by Archbishop Joseph F. Naumann
Our nation’s annual day of Thanksgiving is rapidly approaching. It is a beautiful time of year when our society encourages us to ponder the many blessings in our lives.
Our annual celebration of Thanksgiving is the result of a society founded on the Christian understanding of our humanity and the purpose of our lives. For the Christian, gratitude is our natural disposition.
There is no other religion that believes what we believe about God. We believe that the Creator of the cosmos, despite the rebellion of our first parents, desires to share his life with us, even to the point of entering into our human condition. Jesus came to liberate us from the enslavements caused by our sin and the meaninglessness of an existence that ends in death.
Jesus did not come to remove all suffering and adversity. In fact, just the opposite! Our Lord tells his disciples that they must take up the cross with him and follow him all the way to Calvary.
Jesus revealed that our suffering can have meaning and power. It can provide us with the opportunity to exercise heroic love for others and to become a beacon of hope and inspiration. Our Lord’s resurrection reveals with certitude that life, not death, wins the final victory.
Our culture and society need witnesses of the Gospel of life today as much as at any time in human history. Sadly, the Christian worldview is being challenged by a growing atheistic and secular vision that believes life in this world is tragic and meaningless. It denies God’s existence and dooms its adherents to believing that all of us are either victims of oppression or perpetrators of oppression.
Recently, I read some articles authored by women who were proud of having had themselves sterilized. They believed the raising of children to be a great burden and that bringing new life into a difficult and heartless world was cruel. These women preferred to care for pets, which were not nearly as complex and demanding as raising children.
Once we push God out of our worldview, our human condition becomes very bleak. Material comforts can distract and console us for a while, but eventually adversity, violence, evil and death will catch up with us.
Our culture desperately needs the Gospel of Jesus. Those who have been captivated by atheistic materialism will not be won over by arguments — no matter how reasonable and logical. They can only be moved by witnesses of the joy and hope of the Gospel.
This is the mission of every Catholic — to be witnesses to the truth and the hope of the Christian worldview that has the ability to give meaning and purpose to life, despite hardships and adversities.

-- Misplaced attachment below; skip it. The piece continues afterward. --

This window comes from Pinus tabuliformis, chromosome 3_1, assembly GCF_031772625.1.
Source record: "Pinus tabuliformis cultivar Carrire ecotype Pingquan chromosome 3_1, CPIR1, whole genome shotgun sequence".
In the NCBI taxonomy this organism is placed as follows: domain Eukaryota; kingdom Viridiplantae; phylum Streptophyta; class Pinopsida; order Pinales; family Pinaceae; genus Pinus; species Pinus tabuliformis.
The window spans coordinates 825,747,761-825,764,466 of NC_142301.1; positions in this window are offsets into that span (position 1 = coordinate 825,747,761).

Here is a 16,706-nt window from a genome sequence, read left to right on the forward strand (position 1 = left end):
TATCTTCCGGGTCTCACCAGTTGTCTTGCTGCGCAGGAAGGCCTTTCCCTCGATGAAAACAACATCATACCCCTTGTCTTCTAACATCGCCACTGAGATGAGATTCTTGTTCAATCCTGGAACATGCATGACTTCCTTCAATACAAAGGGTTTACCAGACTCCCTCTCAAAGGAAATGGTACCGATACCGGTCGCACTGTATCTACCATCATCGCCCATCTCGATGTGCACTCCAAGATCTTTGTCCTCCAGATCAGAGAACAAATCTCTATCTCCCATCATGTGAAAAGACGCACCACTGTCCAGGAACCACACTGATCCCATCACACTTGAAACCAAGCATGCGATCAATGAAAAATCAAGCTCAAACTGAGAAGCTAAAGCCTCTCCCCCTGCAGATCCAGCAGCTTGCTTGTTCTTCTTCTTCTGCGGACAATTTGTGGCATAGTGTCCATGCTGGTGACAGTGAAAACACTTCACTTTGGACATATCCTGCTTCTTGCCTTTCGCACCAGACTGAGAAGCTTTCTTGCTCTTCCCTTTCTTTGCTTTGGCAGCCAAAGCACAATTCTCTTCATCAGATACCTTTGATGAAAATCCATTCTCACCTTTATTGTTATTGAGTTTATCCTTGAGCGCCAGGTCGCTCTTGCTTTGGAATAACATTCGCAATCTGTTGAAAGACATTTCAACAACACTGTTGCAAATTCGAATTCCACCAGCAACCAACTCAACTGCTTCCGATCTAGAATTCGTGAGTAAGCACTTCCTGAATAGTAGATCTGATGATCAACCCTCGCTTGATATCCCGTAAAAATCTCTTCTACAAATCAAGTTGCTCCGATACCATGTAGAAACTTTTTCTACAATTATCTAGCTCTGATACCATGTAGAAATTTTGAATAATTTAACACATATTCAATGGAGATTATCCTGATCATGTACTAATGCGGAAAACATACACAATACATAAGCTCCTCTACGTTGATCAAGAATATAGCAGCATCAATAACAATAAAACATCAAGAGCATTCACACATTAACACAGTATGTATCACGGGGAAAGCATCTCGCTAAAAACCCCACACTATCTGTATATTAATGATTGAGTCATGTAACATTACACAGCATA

More than 10 years ago, the late Cardinal Francis George wrote a book entitled “The Difference God Makes.” In a chapter entitled “Too Good to be True,” Cardinal George recounts visiting a missionary priest in Zambia. Many of the people this missionary served were materially very poor, and from the perspective of our affluent society, lived in terrible, heartbreaking conditions.
One morning, four men came to the mission complex seeking the priest. Cardinal George told them where they could find him. Three of the men went to speak with the priest, but the fourth man chose not to accompany them. Cardinal George asked the man why he had not gone with the others to converse with the missionary.
The man explained that in his village they had heard many stories about Jesus, the Gospel and the church. His friends had come to seek more information about Christianity. The man then shared: “Oh, I’ve thought about what we’ve heard, even while I was walking here, and I’ve decided that it makes no sense when I look at my life — that God would love us, that God would sacrifice himself for us, that God is stronger than the spirits who harm us. I don’t believe it. It’s too good to be true.”
For those of us who have grown up in strong, believing families, where we were not only taught the Christian faith but saw living examples of the hope, love and joy it inspired, it is easy for us to take for granted the power and the beauty of what we have been given.
Indeed, it is incredible — too good to believe — that the Creator of the universe chose to become a human being, to be conceived in the womb of Mary and born into the harsh, impoverished circumstances of Bethlehem.
It is even more amazing that Jesus — the God-Man, lived so humbly in Nazareth and allowed himself to be subjected to the cruelest torture and most horrendous death in order for us to share in his eternal life.
Yet, it was the witness of those first disciples that motivated them to suffer martyrdom rather than deny the death of Jesus on Calvary and his resurrection on Easter. Nourished by this same Jesus, who makes himself present body, blood, soul and divinity in the Eucharist, Christians for 2,000 years have found the inspiration and strength to live heroic lives of love and virtue.
This past Sunday, I celebrated Mass for the African Catholic community living in the Kansas City area. There were Africans from Kenya, Ghana, Cameroon, Nigeria, Tanzania and many other countries. The joy and the vibrancy of their faith was inspiring and contagious.
If we truly believe what we profess as Christians — that God loves us so intensely that he became flesh and chose to live in our midst in order that we might share in his abundant and eternal life — how can we not be filled with hope and joy? For the Christian, every day is a day of Thanksgiving because nothing can separate us from the love of God revealed in Jesus Christ!
There are so many in our country, so many in our communities, that need to know the joy of the Gospel of Jesus. In contrast to the depressing, atheistic, secular narrative of hopelessness, we need to be ambassadors of the hope of the Gospel of Jesus.
May our lives bear grateful witness to the truth of God’s love revealed in Jesus Christ!
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